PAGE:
It didn’t answer him until he’d killed it six more times, and it had killed him seven. After that, it inflicted the additional indignity of sitting down next to him and talking as he bled out.

“Here’s how this is going to work, Sans, in case you haven’t figured it out already. I’m going to kill you one more time than you’ve killed me. That’s only fair, right? That’s how it’s worked so far. No one else has been able to kill me even once, and so I killed them only once. Except for Undyne, of course. But after she brought herself back the first time, I didn’t really want to waste time with whatever other tricks she might have had.” It scoffed, as though by dragging herself back from the brink of death using nothing but the determination to save her people, Undyne had cheated at a very simple game.

 Sans laughed. Or at least, he hoped it was a laugh. Either way, the sound gurgled a little, around the blood bubbling up in his mouth.

“hate to break it to you, kid…but i, uh, i lost track of how many times i killed you a while back…”  

“I know,” said the child, smiling happily, and then they dragged him back again.             

Sans tried to keep count, after that. It was hard, when he felt his many deaths crawling on his back at every second. He didn’t want to fight anymore, he didn’t want to care anymore, he wanted to die and he wanted to stay there.

But this was what came of people like him not caring until too late. Maybe this was what he deserved, for letting things get this far.

“Don’t worry, Sans. I counted for you, just like you asked me to. And I’ll keep counting, for as long as it takes!”

Twenty-four…

“It’ll be a surprise.

Thirty-nine…

“Hey, I bet I go through the next time without getting hit at all!”

Fifty-one…or was if fifty-two?

“Wow!” The child giggled as it danced and spun between the web of lasers, with an ease born of increasingly extensive practice. Its knife shone as red as fresh blood. “And you call me determined. But that’s the difference between you and me, Sans…”

Seventy-two…

“Just because you can keep going, you think you have to.”

Eighty-four…

“Just because I can keep going…I vErY mUcH wAnT tO.”

Ninety-nine more fights, ninety-nine more deaths between them, and Sans knew for a fact that this was what going insane felt like.

“After all,” it carried on, as it waited for him to die again. “You could make this so much easier on yourself. You must know by now that I’m not going to stop. I’m never going to stop. You must know by now that every time you kill me is one more time that I’m going to kill you.”

Time reset, and they were back at their respective ends of the hallway, and it carried on talking as though nothing had happened as it stalked towards him for another try.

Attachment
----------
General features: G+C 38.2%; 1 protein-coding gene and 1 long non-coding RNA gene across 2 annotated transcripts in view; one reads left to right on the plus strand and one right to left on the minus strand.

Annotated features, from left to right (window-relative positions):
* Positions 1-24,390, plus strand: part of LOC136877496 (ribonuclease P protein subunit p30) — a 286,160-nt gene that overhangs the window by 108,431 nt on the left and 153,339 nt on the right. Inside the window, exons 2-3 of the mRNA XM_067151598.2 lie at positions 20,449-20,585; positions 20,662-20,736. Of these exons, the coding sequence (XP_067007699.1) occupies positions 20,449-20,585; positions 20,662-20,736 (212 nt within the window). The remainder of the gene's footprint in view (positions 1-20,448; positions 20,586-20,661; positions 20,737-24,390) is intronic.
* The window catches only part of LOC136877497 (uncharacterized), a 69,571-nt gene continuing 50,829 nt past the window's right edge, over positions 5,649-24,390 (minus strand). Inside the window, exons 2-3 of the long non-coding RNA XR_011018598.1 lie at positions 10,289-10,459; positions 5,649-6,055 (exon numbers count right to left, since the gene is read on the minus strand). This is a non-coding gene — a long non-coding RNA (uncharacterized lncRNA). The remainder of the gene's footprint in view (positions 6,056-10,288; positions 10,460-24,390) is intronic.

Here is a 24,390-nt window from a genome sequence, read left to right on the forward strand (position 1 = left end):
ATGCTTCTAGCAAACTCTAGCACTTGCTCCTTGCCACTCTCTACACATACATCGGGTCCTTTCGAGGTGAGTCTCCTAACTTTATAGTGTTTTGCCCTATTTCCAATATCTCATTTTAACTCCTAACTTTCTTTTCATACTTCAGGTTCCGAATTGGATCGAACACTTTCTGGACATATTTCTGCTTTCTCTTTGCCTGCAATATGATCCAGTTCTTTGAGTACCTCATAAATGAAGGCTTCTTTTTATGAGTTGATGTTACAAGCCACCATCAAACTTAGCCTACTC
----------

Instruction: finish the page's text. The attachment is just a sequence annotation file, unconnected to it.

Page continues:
“You could lay down and wait, and this would all be over much faster.” Its smile was broad and wide enough to almost seem to split its face in half, now. Its knife seemed to suck the light greedily into its blade, reflecting back only the deep black of old blood. “Me, I get to become all-powerful because of you. Again and again and again. But, hey.”

It shrugged, and then it died, and then it came back again.

“You’re the one who wanted to stand here until the end of time.”

“Yeah,” Sans agreed with a nod. “Hehehehe…I guess I am.”

If this was what it took to buy this doomed world even a little more time, if this was what it took to keep this angel of death from destroying everything…

…then this was what he would do. This was all he could do.

What else did he have left? Who else did he have left?

If Papyrus and the others were anywhere anymore, then even his own brother would doubtless be too disappointed to look him in the eyes. Sans deserved this. He knew he did. He deserved all of these deaths and more.

In the end, the child waited until it really could kill him without taking a hit on itself – as though satisfying a personal goal – before it let him die for good. The last thing he heard was its laughter, the last thing he felt was a kiss pressed to the top of his cracked skull.

“That was fun. Rest for a little while, Sans. I’ll see you later.”

Sans woke up in his own bed, miles away and days before at Snowdin. He awoke with his memories all as clear as crystal.

So Sans was forced to press both hands over his mouth, to clench his jaw until it hurt, to avoid waking Papyrus with the hysterical, despairing laughter that poured forth from him like blood. Even that was his only alternative to sobbing.